13Here’s another thing you do that’s wrong. You come crying to me, complaining that you’ve brought the required sacrifices, but I didn’t give you anything in return. You didn’t get what you wanted. 14Then you ask why. Well, I’ll tell you why. The LORD has watched you stray from him. You’ve done it like a man leaves the wife he married when he was young. You broke your promise, and that’s a treacherous thing to do to a relationship.
15In this relationship, body and Spirit are united; they’re one. Together you should want children devoted to God. So, watch out. Don’t stray from the wife you married as a young man. 16The LORD, the God of Israel and of everyone has this to say about troubled marriages: I hate divorce. You promised to cover her with protection, not with pain. So be careful about how you behave in your relationship. Don’t be unfaithful.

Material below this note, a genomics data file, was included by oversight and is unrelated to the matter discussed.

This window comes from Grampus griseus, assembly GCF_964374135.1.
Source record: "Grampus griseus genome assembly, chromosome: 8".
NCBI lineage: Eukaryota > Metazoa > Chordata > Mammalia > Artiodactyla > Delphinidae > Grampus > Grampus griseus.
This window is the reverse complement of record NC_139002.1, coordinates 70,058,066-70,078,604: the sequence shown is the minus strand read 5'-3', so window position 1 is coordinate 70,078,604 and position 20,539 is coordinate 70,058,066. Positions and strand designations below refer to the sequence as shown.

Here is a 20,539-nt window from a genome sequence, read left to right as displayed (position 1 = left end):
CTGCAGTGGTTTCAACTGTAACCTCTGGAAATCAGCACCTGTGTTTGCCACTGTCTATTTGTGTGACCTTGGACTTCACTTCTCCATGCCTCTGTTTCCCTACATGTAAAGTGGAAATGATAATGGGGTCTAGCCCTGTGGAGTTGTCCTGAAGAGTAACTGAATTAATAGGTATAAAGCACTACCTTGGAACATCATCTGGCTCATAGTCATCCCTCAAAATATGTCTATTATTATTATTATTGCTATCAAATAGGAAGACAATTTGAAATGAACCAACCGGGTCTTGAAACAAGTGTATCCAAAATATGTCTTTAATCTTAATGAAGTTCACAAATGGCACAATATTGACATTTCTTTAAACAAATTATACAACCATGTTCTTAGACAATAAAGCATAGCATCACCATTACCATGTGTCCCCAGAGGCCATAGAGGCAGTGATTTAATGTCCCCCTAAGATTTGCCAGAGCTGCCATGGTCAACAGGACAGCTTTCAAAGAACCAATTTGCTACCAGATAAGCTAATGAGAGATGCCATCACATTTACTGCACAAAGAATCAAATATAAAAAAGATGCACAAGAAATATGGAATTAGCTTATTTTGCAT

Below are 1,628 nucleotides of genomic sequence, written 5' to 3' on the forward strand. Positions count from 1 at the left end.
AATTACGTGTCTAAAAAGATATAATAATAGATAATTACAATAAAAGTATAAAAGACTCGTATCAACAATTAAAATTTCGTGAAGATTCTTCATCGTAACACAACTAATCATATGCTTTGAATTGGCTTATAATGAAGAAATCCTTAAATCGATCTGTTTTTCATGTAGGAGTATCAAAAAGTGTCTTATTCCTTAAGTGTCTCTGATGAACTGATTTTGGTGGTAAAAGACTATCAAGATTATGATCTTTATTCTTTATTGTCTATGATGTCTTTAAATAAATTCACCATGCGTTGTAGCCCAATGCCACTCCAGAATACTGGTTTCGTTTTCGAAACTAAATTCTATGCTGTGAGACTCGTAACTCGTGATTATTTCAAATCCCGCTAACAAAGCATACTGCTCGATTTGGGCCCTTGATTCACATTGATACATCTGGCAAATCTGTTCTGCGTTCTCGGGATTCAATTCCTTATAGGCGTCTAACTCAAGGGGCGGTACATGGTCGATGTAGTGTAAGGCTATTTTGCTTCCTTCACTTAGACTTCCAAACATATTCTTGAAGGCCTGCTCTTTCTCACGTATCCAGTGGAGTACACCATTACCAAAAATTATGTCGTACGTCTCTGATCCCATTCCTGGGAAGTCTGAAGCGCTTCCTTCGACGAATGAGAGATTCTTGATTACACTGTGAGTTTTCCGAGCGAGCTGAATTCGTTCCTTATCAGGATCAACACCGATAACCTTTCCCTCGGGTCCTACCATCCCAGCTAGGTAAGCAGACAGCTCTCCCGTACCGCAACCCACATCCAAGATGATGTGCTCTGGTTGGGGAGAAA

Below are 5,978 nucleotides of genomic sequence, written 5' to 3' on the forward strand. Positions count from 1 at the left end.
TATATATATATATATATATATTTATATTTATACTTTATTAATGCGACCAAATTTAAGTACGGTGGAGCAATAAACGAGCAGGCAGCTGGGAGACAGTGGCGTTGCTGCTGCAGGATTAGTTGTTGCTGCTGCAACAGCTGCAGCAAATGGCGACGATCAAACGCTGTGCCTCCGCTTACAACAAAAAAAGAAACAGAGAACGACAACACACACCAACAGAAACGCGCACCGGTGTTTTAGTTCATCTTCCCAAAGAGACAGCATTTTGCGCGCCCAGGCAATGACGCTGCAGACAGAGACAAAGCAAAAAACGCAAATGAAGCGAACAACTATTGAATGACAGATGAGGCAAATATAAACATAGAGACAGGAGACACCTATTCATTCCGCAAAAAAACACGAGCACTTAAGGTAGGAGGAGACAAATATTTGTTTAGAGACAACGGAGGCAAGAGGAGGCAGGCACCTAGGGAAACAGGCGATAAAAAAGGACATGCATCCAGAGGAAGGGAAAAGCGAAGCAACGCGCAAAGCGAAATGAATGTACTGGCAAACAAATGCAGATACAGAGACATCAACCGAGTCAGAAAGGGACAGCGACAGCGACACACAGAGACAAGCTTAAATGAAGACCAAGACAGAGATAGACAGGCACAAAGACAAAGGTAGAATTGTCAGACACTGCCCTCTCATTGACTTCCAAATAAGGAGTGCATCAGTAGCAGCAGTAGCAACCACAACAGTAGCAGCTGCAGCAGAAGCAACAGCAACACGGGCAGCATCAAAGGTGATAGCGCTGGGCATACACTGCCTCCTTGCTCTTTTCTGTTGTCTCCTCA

Shut up17You should just shut up because the LORD is tired of listening to you. You ask, “What did we say that bothered him?” You say there’s no justice in this life. And you say that’s proof the LORD doesn’t care whether we’re good or bad.
This is a vexing verse to translate. It talks about God putting a curse on the “seed” of the priests, and about someone carrying the priests away to “it.” What seed? Who’s carrying them away. And what’s does “it” refer to? Scholars make educated guesses. The King James Version of the Bible took the seed literally, as grain. But most interpret it as children of the priests. Is it God or some enemy of Israel who carries them away? Or are they carried away in their shame, perhaps the shame of insulting God. The “it” is a manure pile, literally a place outside the city where priests dispose of sacrificial refuse. But this could work as a symbol of their life of shame. People will give them all the distance of someone sitting in a manure pile outside Jerusalem—downwind most of the time. Prevailing winds in Israel are north to south. Jerusalem’s garbage dump was in Hinnom Valley, just south and southwest of Jerusalem